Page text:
Friday, August 3, 2012
The guillotine is a device used for carrying out executions by decapitation. It consists of a tall upright frame from which an angled blade is suspended. This blade is raised with a rope, and the condemned's neck is positioned beneath it. The blade then falls rapidly, severing the head from the body. The device is noted for long being the main method of execution in France and, more particularly, for its use during the French Revolution, when it "became a part of popular culture, celebrated as the people's avenger by supporters of the Revolution and vilified as the pre-eminent symbol of the Reign of Terror by opponents." In spite of being primarily associated with the French Revolution, the guillotine continued to be used long after the French Revolution in several countries, including France, where it was the standard method of execution until the abolition of capital punishment by President François Mitterrand in 1981. In Germany, it saw rapid and prolific use during the Third Reich and was used as late as 1966 (in the German Democratic Republic) and in France in 1977, for the execution of Hamida Djandoubi.
The following report was written by a Dr. Beaurieux, who experimented with the head of a condemned prisoner by the name of Henri Languille, on 28 June 1905:
Here, then, is what I was able to note immediately after the decapitation: the eyelids and lips of the guillotined man worked in irregularly rhythmic contractions for about five or six seconds. This phenomenon has been remarked by all those finding themselves in the same conditions as myself for observing what happens after the severing of the neck ...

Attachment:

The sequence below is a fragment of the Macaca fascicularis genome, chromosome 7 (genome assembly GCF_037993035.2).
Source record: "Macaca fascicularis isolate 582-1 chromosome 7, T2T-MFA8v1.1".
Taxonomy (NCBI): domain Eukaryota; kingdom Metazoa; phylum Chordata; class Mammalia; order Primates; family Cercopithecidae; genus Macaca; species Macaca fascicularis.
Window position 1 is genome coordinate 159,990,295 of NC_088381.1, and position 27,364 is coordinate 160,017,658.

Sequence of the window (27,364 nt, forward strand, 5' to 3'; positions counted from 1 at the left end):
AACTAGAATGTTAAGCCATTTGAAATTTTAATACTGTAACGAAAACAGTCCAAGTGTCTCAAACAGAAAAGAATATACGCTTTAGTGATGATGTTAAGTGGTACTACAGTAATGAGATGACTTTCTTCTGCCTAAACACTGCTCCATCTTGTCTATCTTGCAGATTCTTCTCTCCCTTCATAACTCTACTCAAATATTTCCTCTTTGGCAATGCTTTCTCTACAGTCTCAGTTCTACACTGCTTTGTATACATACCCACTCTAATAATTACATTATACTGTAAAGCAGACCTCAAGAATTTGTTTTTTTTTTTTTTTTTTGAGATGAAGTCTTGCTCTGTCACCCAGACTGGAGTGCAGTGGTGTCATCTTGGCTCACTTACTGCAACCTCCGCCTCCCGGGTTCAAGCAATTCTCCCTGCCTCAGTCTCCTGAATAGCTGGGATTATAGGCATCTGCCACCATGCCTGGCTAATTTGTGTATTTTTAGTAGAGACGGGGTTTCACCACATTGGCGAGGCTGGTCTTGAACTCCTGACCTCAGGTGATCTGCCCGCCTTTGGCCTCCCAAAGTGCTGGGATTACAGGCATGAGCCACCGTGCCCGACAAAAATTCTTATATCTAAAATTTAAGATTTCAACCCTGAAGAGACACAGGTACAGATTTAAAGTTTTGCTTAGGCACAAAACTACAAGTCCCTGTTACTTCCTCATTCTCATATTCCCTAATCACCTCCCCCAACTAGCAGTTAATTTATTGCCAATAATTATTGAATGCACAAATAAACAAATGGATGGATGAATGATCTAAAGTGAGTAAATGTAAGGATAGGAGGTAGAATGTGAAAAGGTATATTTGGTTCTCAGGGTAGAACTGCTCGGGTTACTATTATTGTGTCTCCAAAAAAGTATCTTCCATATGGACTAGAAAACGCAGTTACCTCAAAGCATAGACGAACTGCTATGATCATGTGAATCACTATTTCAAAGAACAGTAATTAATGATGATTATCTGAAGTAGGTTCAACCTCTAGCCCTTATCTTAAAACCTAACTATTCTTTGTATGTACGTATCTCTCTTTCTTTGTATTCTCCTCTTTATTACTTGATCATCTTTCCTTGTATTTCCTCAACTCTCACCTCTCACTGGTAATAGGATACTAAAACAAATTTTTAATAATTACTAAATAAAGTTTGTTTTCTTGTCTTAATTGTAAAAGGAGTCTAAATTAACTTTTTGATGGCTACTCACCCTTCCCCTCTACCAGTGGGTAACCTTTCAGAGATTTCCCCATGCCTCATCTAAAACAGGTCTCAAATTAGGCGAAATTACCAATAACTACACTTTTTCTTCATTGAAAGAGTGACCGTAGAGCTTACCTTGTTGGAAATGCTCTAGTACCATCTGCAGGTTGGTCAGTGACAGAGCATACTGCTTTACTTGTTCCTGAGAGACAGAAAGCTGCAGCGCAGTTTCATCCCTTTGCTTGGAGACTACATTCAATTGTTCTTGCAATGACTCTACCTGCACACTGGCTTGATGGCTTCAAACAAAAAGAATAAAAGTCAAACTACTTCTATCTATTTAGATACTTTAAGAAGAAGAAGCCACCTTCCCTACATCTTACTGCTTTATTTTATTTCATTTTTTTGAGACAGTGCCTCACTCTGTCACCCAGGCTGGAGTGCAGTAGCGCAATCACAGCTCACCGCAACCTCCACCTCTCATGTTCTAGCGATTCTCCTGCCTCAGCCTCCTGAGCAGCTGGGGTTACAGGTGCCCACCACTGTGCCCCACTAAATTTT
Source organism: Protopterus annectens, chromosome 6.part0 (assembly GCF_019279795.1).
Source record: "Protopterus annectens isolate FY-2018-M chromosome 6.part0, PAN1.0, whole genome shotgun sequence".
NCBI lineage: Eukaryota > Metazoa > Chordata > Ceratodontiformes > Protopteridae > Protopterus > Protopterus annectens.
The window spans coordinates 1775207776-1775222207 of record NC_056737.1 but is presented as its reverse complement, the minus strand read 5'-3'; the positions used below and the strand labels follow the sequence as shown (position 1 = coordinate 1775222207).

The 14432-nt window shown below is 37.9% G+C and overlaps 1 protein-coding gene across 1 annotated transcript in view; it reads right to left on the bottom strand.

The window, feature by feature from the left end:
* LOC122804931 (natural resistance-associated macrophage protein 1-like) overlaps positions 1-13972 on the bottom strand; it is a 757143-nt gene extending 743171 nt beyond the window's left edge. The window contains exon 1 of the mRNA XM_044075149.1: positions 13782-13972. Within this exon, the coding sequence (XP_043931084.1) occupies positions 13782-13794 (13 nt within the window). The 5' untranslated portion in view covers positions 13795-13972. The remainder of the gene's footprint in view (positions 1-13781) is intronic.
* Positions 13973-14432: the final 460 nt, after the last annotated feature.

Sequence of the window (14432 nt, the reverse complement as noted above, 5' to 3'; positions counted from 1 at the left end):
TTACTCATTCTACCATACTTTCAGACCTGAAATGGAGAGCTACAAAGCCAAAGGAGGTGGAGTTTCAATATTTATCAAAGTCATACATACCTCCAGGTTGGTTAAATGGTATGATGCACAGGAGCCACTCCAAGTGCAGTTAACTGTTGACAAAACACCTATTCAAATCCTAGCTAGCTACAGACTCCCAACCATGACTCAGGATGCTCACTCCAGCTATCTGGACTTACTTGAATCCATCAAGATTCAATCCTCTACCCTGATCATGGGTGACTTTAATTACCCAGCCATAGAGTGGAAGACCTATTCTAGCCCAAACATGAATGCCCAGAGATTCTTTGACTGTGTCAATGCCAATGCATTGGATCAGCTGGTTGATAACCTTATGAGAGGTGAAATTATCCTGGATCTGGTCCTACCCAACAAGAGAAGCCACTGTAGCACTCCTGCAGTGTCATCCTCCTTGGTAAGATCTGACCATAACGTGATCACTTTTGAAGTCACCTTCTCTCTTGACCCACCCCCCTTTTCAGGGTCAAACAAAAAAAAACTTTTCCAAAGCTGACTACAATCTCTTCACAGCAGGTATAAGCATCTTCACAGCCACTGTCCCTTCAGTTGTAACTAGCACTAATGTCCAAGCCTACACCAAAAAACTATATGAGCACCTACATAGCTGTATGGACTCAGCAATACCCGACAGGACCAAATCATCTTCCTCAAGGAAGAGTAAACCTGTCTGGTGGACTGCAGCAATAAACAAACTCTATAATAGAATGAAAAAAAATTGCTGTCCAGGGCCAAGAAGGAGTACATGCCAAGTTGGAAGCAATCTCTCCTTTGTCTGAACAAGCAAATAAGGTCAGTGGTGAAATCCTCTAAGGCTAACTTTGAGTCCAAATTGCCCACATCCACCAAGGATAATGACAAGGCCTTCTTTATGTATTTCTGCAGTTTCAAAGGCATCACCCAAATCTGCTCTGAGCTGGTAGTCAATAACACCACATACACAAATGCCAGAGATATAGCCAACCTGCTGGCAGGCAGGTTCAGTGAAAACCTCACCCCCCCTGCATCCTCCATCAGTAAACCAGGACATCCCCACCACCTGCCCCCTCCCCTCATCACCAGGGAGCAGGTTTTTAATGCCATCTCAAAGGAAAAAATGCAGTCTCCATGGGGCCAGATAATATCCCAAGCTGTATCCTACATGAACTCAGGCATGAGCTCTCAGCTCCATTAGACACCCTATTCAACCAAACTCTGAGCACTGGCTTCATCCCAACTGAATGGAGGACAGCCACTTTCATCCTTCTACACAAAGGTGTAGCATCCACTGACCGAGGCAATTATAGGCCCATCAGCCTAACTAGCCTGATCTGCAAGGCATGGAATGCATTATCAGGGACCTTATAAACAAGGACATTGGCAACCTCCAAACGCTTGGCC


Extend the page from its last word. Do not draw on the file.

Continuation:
I waited for several seconds. The spasmodic movements ceased. It was then that I called in a strong, sharp voice: "Languille!" I saw the eyelids slowly lift up, without any spasmodic contractions – I insist advisedly on this peculiarity – but with an even movement, quite distinct and normal, such as happens in everyday life, with people awakened or torn from their thoughts.
Next Languille's eyes very definitely fixed themselves on mine and the pupils focused themselves. I was not, then, dealing with the sort of vague dull look without any expression, that can be observed any day in dying people to whom one speaks: I was dealing with undeniably living eyes which were looking at me. After several seconds, the eyelids closed again.
It was at that point that I called out again and, once more, without any spasm, slowly, the eyelids lifted and undeniably living eyes fixed themselves on mine with perhaps even more penetration than the first time. Then there was a further closing of the eyelids, but now less complete. I attempted the effect of a third call; there was no further movement – and the eyes took on the glazed look which they have in the dead. (read more)